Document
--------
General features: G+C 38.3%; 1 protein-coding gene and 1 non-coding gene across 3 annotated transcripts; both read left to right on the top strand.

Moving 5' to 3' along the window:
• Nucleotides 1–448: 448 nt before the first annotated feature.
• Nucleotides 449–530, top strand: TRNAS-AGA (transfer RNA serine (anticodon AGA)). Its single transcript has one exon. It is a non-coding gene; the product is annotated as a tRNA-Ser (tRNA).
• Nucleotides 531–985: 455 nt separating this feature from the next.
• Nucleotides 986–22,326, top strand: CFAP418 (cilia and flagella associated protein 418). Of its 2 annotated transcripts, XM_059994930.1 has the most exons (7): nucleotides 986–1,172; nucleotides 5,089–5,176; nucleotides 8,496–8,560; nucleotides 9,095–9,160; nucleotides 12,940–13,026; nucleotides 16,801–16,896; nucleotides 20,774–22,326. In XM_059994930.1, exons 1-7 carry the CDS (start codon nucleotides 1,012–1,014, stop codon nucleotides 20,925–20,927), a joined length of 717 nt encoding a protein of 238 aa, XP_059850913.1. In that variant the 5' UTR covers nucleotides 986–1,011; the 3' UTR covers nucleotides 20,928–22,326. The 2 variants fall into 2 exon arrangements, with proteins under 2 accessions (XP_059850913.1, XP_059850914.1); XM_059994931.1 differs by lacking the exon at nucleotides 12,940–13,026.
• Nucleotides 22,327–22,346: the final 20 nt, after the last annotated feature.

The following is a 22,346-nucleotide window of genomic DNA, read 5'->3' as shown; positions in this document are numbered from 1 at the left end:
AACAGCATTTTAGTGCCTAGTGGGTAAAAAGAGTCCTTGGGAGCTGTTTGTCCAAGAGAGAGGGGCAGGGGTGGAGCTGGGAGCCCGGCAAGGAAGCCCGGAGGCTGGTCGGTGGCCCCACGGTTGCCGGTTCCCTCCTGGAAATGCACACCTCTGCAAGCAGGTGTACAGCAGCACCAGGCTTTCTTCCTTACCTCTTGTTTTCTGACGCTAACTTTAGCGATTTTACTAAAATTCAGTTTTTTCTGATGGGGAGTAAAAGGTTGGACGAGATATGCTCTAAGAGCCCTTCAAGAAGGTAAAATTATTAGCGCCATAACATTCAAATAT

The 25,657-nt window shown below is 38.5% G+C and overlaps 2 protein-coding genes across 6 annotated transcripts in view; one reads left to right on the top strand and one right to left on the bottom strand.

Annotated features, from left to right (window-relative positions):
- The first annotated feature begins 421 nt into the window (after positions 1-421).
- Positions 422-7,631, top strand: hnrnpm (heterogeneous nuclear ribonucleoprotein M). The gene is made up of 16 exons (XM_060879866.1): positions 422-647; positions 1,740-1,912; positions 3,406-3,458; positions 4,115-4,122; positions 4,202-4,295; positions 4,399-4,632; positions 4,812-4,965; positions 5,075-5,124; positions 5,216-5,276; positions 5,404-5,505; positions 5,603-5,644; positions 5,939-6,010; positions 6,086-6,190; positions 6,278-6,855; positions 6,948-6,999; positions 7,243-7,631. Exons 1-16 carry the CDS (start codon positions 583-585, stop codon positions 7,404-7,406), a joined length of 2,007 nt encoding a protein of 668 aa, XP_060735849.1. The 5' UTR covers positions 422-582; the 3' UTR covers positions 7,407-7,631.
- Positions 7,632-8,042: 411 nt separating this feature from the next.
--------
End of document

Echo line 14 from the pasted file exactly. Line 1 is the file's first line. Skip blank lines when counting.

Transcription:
- Positions 7,632-8,042: 411 nt separating this feature from the next.